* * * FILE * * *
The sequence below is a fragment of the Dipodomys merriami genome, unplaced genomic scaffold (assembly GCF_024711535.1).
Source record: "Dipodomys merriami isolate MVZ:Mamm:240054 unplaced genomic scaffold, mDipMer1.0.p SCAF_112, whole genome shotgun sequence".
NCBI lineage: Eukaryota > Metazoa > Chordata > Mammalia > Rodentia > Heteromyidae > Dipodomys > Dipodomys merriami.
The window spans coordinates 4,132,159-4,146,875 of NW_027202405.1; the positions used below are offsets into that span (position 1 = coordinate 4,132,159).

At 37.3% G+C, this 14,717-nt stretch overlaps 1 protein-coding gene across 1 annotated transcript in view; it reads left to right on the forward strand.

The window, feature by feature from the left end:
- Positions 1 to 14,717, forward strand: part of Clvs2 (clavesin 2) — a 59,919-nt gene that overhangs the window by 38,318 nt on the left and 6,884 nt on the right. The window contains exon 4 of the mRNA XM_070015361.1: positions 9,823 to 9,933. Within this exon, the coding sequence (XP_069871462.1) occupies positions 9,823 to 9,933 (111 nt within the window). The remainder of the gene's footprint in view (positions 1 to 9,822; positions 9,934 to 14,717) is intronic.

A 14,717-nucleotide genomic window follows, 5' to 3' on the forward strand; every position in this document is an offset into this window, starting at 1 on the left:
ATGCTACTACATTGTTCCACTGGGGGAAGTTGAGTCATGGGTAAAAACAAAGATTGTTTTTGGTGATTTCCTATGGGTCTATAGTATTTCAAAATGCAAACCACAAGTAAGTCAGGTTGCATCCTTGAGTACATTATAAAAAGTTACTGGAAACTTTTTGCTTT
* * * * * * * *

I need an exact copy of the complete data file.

The sequence below is a fragment of the Dipodomys merriami genome, unplaced genomic scaffold (assembly GCF_024711535.1).
Source record: "Dipodomys merriami isolate MVZ:Mamm:240054 unplaced genomic scaffold, mDipMer1.0.p SCAF_112, whole genome shotgun sequence".
NCBI lineage: Eukaryota > Metazoa > Chordata > Mammalia > Rodentia > Heteromyidae > Dipodomys > Dipodomys merriami.
The window spans coordinates 4,132,159-4,146,875 of NW_027202405.1; the positions used below are offsets into that span (position 1 = coordinate 4,132,159).

At 37.3% G+C, this 14,717-nt stretch overlaps 1 protein-coding gene across 1 annotated transcript in view; it reads left to right on the forward strand.

The window, feature by feature from the left end:
- Positions 1 to 14,717, forward strand: part of Clvs2 (clavesin 2) — a 59,919-nt gene that overhangs the window by 38,318 nt on the left and 6,884 nt on the right. The window contains exon 4 of the mRNA XM_070015361.1: positions 9,823 to 9,933. Within this exon, the coding sequence (XP_069871462.1) occupies positions 9,823 to 9,933 (111 nt within the window). The remainder of the gene's footprint in view (positions 1 to 9,822; positions 9,934 to 14,717) is intronic.

A 14,717-nucleotide genomic window follows, 5' to 3' on the forward strand; every position in this document is an offset into this window, starting at 1 on the left:
ATGCTACTACATTGTTCCACTGGGGGAAGTTGAGTCATGGGTAAAAACAAAGATTGTTTTTGGTGATTTCCTATGGGTCTATAGTATTTCAAAATGCAAACCACAAGTAAGTCAGGTTGCATCCTTGAGTACATTATAAAAAGTTACTGGAAACTTTTTGCTTT